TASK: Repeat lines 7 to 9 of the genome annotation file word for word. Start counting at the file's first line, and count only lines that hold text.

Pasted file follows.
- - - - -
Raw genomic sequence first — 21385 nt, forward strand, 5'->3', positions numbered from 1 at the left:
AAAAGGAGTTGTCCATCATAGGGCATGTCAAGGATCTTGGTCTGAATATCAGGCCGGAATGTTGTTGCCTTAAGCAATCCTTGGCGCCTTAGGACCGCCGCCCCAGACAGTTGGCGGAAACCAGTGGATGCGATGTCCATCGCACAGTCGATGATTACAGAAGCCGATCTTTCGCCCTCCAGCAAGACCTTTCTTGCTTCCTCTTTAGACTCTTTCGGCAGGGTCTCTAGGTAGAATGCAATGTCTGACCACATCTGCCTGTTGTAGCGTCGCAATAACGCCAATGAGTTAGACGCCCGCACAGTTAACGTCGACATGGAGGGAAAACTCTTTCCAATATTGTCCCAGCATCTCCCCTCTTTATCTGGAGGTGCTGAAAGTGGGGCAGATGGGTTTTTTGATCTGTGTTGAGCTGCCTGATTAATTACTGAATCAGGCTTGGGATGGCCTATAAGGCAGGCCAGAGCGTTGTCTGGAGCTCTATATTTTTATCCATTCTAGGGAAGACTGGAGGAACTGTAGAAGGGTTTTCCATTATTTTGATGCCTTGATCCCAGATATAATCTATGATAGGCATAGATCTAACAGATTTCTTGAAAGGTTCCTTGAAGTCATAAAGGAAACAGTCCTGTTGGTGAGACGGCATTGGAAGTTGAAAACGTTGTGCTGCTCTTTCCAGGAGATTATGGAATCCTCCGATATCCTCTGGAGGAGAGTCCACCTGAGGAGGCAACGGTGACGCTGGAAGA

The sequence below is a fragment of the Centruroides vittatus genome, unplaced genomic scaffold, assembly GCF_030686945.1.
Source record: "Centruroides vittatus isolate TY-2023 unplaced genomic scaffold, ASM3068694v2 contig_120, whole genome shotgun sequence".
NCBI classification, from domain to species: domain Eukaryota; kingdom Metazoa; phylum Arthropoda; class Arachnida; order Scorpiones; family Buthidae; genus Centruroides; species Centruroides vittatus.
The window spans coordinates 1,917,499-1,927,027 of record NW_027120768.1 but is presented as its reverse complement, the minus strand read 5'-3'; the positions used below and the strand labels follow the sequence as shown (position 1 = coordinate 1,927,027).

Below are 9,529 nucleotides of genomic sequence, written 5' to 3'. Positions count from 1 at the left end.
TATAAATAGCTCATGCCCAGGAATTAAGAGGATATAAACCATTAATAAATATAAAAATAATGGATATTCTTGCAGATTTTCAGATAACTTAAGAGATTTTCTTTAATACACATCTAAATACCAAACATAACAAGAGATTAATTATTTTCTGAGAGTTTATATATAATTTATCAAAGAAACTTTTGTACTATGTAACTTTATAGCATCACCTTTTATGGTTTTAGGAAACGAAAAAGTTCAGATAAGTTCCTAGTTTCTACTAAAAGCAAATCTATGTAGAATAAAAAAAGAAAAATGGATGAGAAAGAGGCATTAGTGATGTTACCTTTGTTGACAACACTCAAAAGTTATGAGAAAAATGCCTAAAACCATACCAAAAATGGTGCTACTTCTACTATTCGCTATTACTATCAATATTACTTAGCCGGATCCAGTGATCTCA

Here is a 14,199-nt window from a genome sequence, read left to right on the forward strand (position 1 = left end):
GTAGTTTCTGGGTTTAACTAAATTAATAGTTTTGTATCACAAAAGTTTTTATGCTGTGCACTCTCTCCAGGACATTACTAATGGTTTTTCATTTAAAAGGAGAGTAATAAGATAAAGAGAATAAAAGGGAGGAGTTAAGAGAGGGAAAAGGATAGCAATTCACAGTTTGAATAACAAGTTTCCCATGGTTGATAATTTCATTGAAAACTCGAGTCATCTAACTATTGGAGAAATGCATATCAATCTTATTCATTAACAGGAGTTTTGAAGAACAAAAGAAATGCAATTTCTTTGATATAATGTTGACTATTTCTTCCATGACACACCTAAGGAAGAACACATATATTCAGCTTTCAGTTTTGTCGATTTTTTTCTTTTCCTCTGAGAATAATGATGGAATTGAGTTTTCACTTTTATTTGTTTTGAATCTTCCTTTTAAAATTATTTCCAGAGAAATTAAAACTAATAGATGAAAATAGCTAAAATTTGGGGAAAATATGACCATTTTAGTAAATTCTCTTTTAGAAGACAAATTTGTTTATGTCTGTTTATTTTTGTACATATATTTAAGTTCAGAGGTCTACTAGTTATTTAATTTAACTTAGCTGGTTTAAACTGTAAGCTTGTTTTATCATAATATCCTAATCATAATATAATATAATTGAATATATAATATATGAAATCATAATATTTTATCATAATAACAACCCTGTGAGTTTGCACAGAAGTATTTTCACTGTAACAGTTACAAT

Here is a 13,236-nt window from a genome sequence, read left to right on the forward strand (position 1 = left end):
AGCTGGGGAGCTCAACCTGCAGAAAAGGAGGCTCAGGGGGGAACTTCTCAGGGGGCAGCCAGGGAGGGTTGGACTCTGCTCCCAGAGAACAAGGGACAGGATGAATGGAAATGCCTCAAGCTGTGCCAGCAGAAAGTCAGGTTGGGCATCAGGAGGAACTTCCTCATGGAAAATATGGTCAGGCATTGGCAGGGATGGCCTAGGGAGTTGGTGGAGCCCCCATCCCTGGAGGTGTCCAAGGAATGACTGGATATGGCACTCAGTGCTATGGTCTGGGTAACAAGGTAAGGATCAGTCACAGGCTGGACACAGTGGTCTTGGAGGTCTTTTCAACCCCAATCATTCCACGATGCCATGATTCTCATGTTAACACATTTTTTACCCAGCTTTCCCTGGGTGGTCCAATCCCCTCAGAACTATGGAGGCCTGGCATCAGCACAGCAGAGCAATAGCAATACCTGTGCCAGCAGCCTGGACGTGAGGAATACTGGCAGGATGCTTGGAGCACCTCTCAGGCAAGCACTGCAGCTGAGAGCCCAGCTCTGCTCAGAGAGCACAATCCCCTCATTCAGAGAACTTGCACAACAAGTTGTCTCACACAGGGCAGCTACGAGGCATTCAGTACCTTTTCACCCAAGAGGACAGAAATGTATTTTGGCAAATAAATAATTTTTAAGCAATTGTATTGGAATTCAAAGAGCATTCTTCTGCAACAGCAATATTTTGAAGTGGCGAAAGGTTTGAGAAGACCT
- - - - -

Below are 9,529 nucleotides of genomic sequence, written 5' to 3'. Positions count from 1 at the left end.
TATAAATAGCTCATGCCCAGGAATTAAGAGGATATAAACCATTAATAAATATAAAAATAATGGATATTCTTGCAGATTTTCAGATAACTTAAGAGATTTTCTTTAATACACATCTAAATACCAAACATAACAAGAGATTAATTATTTTCTGAGAGTTTATATATAATTTATCAAAGAAACTTTTGTACTATGTAACTTTATAGCATCACCTTTTATGGTTTTAGGAAACGAAAAAGTTCAGATAAGTTCCTAGTTTCTACTAAAAGCAAATCTATGTAGAATAAAAAAAGAAAAATGGATGAGAAAGAGGCATTAGTGATGTTACCTTTGTTGACAACACTCAAAAGTTATGAGAAAAATGCCTAAAACCATACCAAAAATGGTGCTACTTCTACTATTCGCTATTACTATCAATATTACTTAGCCGGATCCAGTGATCTCA

Here is a 14,199-nt window from a genome sequence, read left to right on the forward strand (position 1 = left end):